Beyond the obvious other considerations, most Americans would like a president who we could have a beer with, and with whom the conversation wouldn’t feel forced or phony. In many ways, Hillary Clinton no longer seems like a real person; she seems like she has become the prototype of a virtual politician created by focus groups, pollsters and strategic marketing gurus. Her well-polled positions may seem better to many Americans than those which Romney espoused, but they seem almost robotic, lacking heart and authenticity, motivated by what seems to be bottomless ambition.

Beyond the Clinton transparency problems; beyond the sense that Hillary Clinton seems to feel there are two sets of rules: one for the Clintons and one for everybody else; beyond the authenticity issues so brilliantly captured by Kate McKinnon’s SNL portrayal of Clinton, there are voters who simply believe that they are “ready for Hillary” because she’s a woman and it’s time.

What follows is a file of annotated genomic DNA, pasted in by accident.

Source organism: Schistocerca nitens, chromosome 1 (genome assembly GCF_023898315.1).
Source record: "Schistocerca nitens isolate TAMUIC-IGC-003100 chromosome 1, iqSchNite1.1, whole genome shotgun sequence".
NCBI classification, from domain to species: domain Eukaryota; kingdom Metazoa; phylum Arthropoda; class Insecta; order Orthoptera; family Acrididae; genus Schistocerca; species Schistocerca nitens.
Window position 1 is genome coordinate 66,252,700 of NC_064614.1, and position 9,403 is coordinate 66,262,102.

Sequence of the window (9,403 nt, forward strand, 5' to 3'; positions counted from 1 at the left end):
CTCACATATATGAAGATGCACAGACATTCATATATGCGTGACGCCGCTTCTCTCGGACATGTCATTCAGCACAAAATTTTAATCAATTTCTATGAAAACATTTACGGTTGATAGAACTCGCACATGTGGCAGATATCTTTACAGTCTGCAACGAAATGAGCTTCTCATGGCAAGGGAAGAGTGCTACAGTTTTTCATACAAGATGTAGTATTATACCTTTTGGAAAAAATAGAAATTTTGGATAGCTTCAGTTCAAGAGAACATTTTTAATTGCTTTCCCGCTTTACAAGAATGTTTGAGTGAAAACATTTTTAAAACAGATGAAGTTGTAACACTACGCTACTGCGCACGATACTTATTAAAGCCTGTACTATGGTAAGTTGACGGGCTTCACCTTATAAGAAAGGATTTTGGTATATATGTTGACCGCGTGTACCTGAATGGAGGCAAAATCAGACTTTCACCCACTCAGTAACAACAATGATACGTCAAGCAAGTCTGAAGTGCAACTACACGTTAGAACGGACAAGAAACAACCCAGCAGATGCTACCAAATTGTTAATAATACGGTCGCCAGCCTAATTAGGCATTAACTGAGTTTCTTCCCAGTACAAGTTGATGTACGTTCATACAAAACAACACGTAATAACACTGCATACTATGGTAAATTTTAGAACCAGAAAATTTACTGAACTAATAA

It’s not an argument as much as a feeling, but it is a very powerful feeling and difficult to counteract with anything but another female candidate. However, the Republican side, unfortunately, seems to be fresh out of viable female presidential candidates. But the Republicans still could — and should — put a woman on the 2016 presidential ticket.

No, not Sarah Palin.

How about Condoleezza Rice?

In a way, Condi is not only the anti-Sarah Palin, she’s also the anti-Hillary. Personally, I think she would make a great presidential candidate, but she has never run for office, and she refused to allow herself to be drafted to run for the U.S. Senate seat which Senator Barbara Boxer is vacating in California, even though polls in blue California put Condi on top. (When urged to run for Senate, she supposedly quipped that she didn’t want to be one of a hundred of anything.)

But Condi Rice could be the perfect Republican VP candidate in 2016.